Are Safe Work Method Statements Required?

Posted by Kirsten Ross

Safe Work Method Statements (SWMS) are used to keep people on worksites safe and aware of hazards. But are these documents any use? And why can they differ so drastically in length?

In this episode of Compliance Conversations we have discussed why SWMS are now being used in New Zealand, and what purpose these documents actually serve while on site. 

The guest for the episode is Laurie O'Donoghue from Total Management and Training. Laurie has spent many years as a principle consultant/trainer and knows a thing or two about Safe Work Method Statements. 

Enjoy! 

Compliance Conversations is a new series coming to your screens. This is where we chat with some industry experts about the pitfalls and advantages  of compliance, and provide you with insights into your compliance industry.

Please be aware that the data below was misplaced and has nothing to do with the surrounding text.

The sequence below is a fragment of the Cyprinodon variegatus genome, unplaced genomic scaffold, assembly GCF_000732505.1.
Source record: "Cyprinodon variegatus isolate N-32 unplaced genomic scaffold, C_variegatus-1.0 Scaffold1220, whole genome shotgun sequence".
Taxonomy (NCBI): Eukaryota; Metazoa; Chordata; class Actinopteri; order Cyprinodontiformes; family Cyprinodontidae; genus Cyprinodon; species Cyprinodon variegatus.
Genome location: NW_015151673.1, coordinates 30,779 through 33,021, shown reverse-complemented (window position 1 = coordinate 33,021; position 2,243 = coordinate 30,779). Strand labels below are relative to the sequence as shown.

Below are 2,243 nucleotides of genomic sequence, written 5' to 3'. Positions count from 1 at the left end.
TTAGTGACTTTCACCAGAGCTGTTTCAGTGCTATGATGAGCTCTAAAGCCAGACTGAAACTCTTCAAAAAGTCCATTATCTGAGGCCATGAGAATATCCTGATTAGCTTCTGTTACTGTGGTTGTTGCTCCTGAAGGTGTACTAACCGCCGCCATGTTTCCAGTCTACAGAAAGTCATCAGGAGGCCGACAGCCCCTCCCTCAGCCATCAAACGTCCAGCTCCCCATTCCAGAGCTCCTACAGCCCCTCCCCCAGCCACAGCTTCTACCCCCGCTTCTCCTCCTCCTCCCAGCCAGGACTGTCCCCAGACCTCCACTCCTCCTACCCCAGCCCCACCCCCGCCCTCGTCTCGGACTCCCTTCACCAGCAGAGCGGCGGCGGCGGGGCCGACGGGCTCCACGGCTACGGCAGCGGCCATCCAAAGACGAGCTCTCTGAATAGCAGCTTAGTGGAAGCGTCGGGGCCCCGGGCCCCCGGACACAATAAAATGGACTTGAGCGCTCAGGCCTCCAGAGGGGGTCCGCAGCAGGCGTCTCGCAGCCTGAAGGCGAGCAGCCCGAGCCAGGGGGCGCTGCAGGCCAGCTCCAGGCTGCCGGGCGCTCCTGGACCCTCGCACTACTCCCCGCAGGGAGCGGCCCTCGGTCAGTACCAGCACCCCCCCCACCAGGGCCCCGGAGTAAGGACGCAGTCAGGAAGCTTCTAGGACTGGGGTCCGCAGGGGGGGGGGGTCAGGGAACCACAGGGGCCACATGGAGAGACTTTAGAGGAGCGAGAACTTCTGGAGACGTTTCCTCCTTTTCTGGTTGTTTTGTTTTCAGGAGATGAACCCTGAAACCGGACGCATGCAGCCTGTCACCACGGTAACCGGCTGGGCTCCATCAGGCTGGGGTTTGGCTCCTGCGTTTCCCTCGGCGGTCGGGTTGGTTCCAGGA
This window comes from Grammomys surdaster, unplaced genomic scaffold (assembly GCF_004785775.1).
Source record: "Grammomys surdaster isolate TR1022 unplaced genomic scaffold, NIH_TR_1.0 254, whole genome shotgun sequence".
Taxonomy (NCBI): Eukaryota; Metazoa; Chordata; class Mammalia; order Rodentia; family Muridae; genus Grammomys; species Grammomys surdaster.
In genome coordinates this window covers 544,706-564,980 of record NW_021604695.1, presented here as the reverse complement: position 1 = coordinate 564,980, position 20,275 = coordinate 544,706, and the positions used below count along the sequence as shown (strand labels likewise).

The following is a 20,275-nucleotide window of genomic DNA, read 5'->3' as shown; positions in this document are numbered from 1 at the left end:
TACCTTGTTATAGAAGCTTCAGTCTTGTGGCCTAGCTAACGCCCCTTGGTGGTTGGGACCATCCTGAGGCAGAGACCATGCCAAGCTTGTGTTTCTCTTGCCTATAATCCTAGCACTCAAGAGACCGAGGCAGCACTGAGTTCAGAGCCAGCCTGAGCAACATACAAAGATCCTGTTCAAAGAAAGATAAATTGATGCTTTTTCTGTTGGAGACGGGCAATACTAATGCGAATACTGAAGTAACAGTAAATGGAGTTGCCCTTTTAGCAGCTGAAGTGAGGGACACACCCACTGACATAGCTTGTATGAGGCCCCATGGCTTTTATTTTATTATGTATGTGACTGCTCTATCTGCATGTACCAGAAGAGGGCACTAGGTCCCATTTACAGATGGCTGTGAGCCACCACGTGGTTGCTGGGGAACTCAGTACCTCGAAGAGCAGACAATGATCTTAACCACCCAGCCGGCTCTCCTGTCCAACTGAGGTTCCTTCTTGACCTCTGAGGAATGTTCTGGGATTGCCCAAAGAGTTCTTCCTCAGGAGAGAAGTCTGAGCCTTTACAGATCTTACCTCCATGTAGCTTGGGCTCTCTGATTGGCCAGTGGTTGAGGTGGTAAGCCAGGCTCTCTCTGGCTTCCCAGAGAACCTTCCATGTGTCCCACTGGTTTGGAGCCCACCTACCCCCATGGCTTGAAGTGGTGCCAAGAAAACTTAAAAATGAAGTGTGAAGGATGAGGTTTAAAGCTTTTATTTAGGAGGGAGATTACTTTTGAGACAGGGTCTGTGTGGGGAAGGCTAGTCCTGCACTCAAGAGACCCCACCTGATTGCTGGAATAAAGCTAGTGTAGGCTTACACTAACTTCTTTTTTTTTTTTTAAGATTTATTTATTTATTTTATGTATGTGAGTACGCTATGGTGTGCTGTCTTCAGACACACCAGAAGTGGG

What's the difference between JSA and SWMS?

Safe Work Method Statements (SWMS) are relatively recent to New Zealand, we have seen them appear in the last few years, presumably from Australian companies that are carrying out construction work in New Zealand. 

The problem with these being new is that many companies don't really know what they are and how they differ from Job Safety Analysis (JSA). We asked Laurie to explain this to us, considering he has had many years experience with them. 

Laurie: 

"The major difference is, a Safe Work Method statement is a legislative requirement for certain types of work or high-risk construction work.